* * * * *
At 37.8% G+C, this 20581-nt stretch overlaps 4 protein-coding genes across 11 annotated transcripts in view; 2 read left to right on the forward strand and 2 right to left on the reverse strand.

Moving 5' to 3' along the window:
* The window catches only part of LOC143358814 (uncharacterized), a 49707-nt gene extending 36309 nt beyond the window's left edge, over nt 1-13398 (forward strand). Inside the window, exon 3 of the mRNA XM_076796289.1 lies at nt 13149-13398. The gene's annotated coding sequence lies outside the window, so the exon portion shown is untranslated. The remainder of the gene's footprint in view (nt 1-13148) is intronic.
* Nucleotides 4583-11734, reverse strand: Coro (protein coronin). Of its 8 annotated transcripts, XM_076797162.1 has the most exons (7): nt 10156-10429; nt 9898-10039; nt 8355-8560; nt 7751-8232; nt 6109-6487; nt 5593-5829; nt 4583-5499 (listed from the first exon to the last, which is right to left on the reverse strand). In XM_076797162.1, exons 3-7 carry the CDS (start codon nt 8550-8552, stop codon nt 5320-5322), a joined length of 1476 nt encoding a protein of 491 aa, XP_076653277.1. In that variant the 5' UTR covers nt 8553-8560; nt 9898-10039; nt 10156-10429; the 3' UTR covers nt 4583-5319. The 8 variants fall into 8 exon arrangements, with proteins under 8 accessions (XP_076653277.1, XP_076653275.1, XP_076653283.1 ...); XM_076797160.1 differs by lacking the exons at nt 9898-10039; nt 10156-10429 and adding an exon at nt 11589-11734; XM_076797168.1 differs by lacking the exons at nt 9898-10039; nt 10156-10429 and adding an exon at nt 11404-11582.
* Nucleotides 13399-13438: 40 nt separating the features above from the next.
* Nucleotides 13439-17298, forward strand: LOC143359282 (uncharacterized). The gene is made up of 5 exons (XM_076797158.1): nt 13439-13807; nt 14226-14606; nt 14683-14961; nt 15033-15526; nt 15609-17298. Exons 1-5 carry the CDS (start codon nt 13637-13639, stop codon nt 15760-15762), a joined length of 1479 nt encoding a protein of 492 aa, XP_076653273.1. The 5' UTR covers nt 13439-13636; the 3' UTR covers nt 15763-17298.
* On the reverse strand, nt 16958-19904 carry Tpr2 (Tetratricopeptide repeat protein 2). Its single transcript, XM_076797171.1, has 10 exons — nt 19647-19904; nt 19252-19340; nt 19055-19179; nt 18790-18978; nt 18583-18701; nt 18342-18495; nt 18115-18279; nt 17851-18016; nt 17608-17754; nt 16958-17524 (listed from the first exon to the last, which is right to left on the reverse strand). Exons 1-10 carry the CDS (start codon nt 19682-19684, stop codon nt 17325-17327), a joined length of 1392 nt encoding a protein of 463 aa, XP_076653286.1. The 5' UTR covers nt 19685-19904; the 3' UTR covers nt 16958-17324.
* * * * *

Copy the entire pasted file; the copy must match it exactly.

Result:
At 37.8% G+C, this 20581-nt stretch overlaps 4 protein-coding genes across 11 annotated transcripts in view; 2 read left to right on the forward strand and 2 right to left on the reverse strand.

Moving 5' to 3' along the window:
* The window catches only part of LOC143358814 (uncharacterized), a 49707-nt gene extending 36309 nt beyond the window's left edge, over nt 1-13398 (forward strand). Inside the window, exon 3 of the mRNA XM_076796289.1 lies at nt 13149-13398. The gene's annotated coding sequence lies outside the window, so the exon portion shown is untranslated. The remainder of the gene's footprint in view (nt 1-13148) is intronic.
* Nucleotides 4583-11734, reverse strand: Coro (protein coronin). Of its 8 annotated transcripts, XM_076797162.1 has the most exons (7): nt 10156-10429; nt 9898-10039; nt 8355-8560; nt 7751-8232; nt 6109-6487; nt 5593-5829; nt 4583-5499 (listed from the first exon to the last, which is right to left on the reverse strand). In XM_076797162.1, exons 3-7 carry the CDS (start codon nt 8550-8552, stop codon nt 5320-5322), a joined length of 1476 nt encoding a protein of 491 aa, XP_076653277.1. In that variant the 5' UTR covers nt 8553-8560; nt 9898-10039; nt 10156-10429; the 3' UTR covers nt 4583-5319. The 8 variants fall into 8 exon arrangements, with proteins under 8 accessions (XP_076653277.1, XP_076653275.1, XP_076653283.1 ...); XM_076797160.1 differs by lacking the exons at nt 9898-10039; nt 10156-10429 and adding an exon at nt 11589-11734; XM_076797168.1 differs by lacking the exons at nt 9898-10039; nt 10156-10429 and adding an exon at nt 11404-11582.
* Nucleotides 13399-13438: 40 nt separating the features above from the next.
* Nucleotides 13439-17298, forward strand: LOC143359282 (uncharacterized). The gene is made up of 5 exons (XM_076797158.1): nt 13439-13807; nt 14226-14606; nt 14683-14961; nt 15033-15526; nt 15609-17298. Exons 1-5 carry the CDS (start codon nt 13637-13639, stop codon nt 15760-15762), a joined length of 1479 nt encoding a protein of 492 aa, XP_076653273.1. The 5' UTR covers nt 13439-13636; the 3' UTR covers nt 15763-17298.
* On the reverse strand, nt 16958-19904 carry Tpr2 (Tetratricopeptide repeat protein 2). Its single transcript, XM_076797171.1, has 10 exons — nt 19647-19904; nt 19252-19340; nt 19055-19179; nt 18790-18978; nt 18583-18701; nt 18342-18495; nt 18115-18279; nt 17851-18016; nt 17608-17754; nt 16958-17524 (listed from the first exon to the last, which is right to left on the reverse strand). Exons 1-10 carry the CDS (start codon nt 19682-19684, stop codon nt 17325-17327), a joined length of 1392 nt encoding a protein of 463 aa, XP_076653286.1. The 5' UTR covers nt 19685-19904; the 3' UTR covers nt 16958-17324.